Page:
One of the questions I'm asked most often is, "Where do you get your ideas?" Some of the answers must be here, somewhere on on this page. My journey began in 1947 in Virginia. I'm the wee one in this precious picture of four generations of women, which was taken at Gamma's house in Colonial Beach, VA. As time passes I become more fascinated with "the hand that rocks the cradle," women's hands, wisdom, experience, loves and losses, and how those things influence us from one generation to the next.
Not that the men in a woman's life don't intrigue me as well. In my case, men in the military contributed enormously to my education and social growth. That's me with Granddaddy Pierson (left) who immigrated from Sweden, became a captain in the U.S. Cavalry, served in the Spanish American War and "Indian campaigns" on what was left of the early 20th century frontier, and was retired by the time my father, the baby of the family, was born. Daddy was a WWII veteran and became an Air Force pilot. We celebrated my 10th and my sister's 4th birthday with a party at the Officer's Club on Guam. My brother (middle child in the middle of the middle picture) is a Vietnam vet. From Guam, we Piersons moved to western MA, where I graduated from high school and college (Mount Holyoke). Notice the Francie Doll coif in my senior (Class of '66) picture. College photo, 4 years later, was much the same minus bangs.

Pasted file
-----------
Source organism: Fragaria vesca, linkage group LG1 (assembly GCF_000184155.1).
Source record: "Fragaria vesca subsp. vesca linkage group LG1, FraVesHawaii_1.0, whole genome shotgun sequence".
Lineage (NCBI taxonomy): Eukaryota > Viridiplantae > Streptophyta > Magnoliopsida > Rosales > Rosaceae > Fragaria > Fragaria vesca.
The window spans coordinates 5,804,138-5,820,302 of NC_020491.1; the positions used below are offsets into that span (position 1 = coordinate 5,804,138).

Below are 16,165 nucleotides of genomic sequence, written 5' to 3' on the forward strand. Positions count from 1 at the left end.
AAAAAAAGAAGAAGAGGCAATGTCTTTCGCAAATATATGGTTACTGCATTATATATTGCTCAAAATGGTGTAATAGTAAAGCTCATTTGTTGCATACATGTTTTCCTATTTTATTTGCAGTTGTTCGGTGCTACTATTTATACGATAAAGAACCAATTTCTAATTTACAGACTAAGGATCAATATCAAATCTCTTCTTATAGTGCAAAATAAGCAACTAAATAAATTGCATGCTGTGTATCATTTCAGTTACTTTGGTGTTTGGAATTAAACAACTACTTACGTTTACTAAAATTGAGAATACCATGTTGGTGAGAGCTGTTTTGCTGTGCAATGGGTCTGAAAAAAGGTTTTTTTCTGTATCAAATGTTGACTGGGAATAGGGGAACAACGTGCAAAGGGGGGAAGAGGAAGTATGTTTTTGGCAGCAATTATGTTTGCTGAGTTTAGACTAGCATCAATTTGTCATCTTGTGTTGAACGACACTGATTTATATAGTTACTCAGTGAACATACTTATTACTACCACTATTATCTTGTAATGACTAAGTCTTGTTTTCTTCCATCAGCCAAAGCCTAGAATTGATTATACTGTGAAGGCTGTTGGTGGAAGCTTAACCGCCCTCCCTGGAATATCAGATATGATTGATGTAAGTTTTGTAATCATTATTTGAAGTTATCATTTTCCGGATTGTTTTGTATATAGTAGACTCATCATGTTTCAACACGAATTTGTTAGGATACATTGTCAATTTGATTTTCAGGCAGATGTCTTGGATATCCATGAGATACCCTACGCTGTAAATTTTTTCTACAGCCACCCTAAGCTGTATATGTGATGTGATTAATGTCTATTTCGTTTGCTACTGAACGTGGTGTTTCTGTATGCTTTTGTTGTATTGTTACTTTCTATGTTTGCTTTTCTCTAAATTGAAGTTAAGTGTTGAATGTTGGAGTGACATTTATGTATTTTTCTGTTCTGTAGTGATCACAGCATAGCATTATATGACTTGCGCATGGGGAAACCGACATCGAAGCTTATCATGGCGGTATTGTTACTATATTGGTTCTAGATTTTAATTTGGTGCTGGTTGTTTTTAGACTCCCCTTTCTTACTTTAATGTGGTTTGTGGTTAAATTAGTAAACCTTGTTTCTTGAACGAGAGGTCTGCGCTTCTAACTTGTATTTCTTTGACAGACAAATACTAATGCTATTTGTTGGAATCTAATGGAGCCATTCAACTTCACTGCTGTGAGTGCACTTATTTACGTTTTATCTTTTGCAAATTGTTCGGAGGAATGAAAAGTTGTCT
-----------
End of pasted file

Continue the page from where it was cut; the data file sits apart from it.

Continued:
And then came Clyde. It was 1969--man, these pictures are faded! I met my Indian cowboy during my flower child "save the world" summer in SD. Notice the paperback books. Clyde's passions were horses and reading. But I managed to get him to notice me, and the rest is Eagle history. Our firstborn, David, allowed me to take this picture on his first day of kindergarten, but he was a little impatient with all the fuss. Christopher, our younger son, is the devoted father of our gorgeous grandson.
Three women, three weddings. Clyde and I were married between boot camp and his tour in Korea. I made my dress, his family put on a traditional feed at the community center in Wakpala, SD, and the only photographer was my best friend, Andrea. Our daughter Elizabeth had "the works" for her wedding (center) as did my little sister, whom I proudly served as matron of honor. Elsewhere on this site you can find more about Elizabeth's wedding as well as pictures of Christopher's wedding. We're all living happily ever after.
A milestone anniversary and just for fun. Here we are celebrating our silver anniversary on the "Minnesota Zephyr," a 1940's-era train. We also went to Hawaii. (Our honeymoon was one night spent at the Wrangler Motel in Mobridge, SD.) In 2005 we'll celebrate our 35th anniversary in Hawaii and Maui. This time, we're not taking any kids! I found the "olde tyme" photos in THE TRUNK when I was searching for just the right pictures for this page. Both photos were taken in Deadwood, SD, about 20 years apart. Saloon girls and gunslingers. Like mother, like daughter....
And about THE TRUNK...I need to get its picture up here, too. It's about 150 years old, and it has played key roles in at least two of my books, most recently A VIEW OF THE RIVER. I'll be sure to show it off soon on another page.